Tottenham Hotspur Football Club has selected Hewlett Packard Enterprise (HPE) as its IT networking and wireless infrastructure partner for the club's new stadium, which is scheduled to open in 2018.
The stadium, set to be the largest in London with a capacity of 61,559, will be equipped with HPE Aruba's networking products, with support from HPE's Pointnext services organisation.
In a briefing with V3, Tottenham Hotspur FC's head of technology, Sanjeev Katwa explained that the football club chose HPE "because of its capabilities" after going through "a rigorous selection process with HPE and other businesses in which HPE came up trumps every time".
Another reason HPE was selected, according to Katwa, was because of its numerous partners - some of which Tottenham were already working with and others that it wanted to bring into its ecosystem. HPE partners that will be working with Tottenham Hotspure include the likes of Deloitte, Citrix and Splunk.
The technical lowdown
Katwa said that the club was focused on changing the customer experience and that meant that it needed a foundation of infrastructure that enabled the stadium to be scalable, resilient and secure.
"Scalability of what we want to do is very important because we're planning infrastructure here that isn't just for year one or day one, it's about how you scale upwards as time goes on," he explained.
Katwa said that HPE was involved in a number of different areas including the Wi-Fi solution, the operation of CCTV and control systems, as well as the IP-based network that TVs and sound systems are based on.
The club will kick off by installing what Eugene Berger, chief technologist, HPE Aruba, UK&I called the foundation.
"I'm talking about the physical access points, the controllers, and all of the services required to provide operational technology in the stadium - things like Point of Sale (PoS), CCTVs that we take for granted usually, we're taking very seriously," he said.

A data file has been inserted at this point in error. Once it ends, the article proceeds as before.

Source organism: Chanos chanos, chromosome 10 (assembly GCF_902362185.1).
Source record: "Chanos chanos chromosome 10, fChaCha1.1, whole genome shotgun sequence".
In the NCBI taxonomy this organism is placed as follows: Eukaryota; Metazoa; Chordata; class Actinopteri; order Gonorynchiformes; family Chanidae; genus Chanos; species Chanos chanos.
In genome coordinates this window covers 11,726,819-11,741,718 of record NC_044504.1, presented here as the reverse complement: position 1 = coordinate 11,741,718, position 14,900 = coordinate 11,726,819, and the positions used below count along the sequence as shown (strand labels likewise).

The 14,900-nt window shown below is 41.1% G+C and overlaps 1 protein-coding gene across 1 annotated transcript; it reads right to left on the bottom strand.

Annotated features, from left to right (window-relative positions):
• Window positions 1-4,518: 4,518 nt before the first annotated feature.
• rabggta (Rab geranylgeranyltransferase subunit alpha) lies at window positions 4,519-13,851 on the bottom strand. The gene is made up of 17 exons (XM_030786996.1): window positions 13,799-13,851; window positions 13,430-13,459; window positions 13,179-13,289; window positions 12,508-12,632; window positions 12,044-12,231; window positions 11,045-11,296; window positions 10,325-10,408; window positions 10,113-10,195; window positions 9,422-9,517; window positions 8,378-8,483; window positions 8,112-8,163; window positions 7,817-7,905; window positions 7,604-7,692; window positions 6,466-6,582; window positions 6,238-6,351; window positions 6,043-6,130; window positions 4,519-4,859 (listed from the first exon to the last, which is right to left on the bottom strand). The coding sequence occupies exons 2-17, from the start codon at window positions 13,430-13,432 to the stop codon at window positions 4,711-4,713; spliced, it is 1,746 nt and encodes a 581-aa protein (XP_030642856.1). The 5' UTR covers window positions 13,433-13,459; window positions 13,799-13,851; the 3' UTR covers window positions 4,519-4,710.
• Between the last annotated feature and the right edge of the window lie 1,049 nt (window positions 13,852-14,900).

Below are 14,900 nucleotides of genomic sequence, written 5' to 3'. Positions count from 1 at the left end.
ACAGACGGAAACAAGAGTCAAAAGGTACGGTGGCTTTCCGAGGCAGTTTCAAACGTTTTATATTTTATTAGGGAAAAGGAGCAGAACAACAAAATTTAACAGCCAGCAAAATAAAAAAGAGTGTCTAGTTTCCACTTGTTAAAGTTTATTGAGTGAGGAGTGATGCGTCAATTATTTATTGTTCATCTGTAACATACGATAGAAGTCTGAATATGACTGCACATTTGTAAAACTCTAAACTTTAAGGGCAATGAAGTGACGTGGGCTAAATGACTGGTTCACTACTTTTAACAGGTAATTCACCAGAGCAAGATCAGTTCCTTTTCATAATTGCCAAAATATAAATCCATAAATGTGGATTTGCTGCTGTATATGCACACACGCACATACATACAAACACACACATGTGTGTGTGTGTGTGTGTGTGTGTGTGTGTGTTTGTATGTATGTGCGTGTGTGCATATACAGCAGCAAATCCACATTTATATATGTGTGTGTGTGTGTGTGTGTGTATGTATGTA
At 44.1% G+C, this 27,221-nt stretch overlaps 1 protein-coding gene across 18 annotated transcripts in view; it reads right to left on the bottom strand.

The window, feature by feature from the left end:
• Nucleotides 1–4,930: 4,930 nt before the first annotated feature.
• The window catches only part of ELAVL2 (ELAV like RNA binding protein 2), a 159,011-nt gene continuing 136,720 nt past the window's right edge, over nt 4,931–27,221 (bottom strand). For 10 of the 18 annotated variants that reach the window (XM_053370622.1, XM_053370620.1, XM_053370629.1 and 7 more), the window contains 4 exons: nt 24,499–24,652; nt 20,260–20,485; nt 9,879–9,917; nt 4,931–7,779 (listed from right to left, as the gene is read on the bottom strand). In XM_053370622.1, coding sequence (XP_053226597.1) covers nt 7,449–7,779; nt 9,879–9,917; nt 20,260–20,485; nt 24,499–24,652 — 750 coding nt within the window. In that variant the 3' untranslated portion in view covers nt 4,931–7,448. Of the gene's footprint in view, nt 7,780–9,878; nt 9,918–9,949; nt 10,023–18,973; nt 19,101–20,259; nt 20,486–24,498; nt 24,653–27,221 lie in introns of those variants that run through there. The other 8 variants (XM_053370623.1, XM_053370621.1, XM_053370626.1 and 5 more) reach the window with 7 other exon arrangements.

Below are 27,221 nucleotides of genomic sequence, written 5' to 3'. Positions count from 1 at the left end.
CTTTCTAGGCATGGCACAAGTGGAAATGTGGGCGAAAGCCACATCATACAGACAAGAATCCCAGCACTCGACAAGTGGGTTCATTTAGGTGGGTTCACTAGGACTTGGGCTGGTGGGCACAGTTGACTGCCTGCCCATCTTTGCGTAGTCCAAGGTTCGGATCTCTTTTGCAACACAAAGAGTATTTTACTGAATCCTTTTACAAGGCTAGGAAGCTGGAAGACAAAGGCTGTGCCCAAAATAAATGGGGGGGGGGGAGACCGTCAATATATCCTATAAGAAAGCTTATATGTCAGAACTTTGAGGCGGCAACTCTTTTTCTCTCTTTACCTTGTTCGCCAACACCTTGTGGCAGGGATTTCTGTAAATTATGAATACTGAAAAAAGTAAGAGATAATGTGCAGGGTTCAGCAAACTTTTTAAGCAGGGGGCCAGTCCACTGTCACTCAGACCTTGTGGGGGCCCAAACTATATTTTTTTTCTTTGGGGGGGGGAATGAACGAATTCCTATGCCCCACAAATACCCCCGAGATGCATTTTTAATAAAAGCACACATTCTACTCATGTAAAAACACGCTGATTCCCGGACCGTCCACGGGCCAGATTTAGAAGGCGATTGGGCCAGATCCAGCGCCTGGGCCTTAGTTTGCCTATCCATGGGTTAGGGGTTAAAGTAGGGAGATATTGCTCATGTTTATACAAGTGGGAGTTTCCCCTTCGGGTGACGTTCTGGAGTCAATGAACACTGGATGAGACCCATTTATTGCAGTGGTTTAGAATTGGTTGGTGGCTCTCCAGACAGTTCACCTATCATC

Berger explained that the network had a built in firewall, which enabled the club to securely look at who is accessing the network, what device they're using, what apps they're currently using and the location they're in. This data could be useful for third-party applications, which will be considered at a later date.
So how does Tottenham's new stadium match up to technology in other stadia?
According to Katwa, there were only one or two football clubs in the UK that have invested a meaningful amount into Wi-Fi within their stadiums - but even those "were not really any good".
He said that his team went to the US to look at what HPE Aruba had accomplished in some of the stadia there to get a better picture of what was possible, because unlike in Europe, US stadia are built with connectivity as a default.
Katwa's suggestion that Tottenham Hotspur's new stadium would be better than anything else in the UK or in Europe in regards to connectivity may have something to do with the fact that he, as head of technology, has accountability for the brand.
He explained that only a few football clubs have put technology executives at the top.
However, he said that he meets up with five or six IT leaders or CIOs from football clubs to discuss IT. They mainly talk about the difficulties in procuring solutions and share ideas about technology.
Leaks in the run-up to Samsung Galaxy Note 8 launch pretty much gave it all away
Sonos Play 1 speakers cost £180, but customers could suffer if they don't agree changes to privacy policies
US government 'cyber czar' admits briefing against Kaspersky, but doesn't offer any firm evidence
Acquisition deal may be reached before the end of the month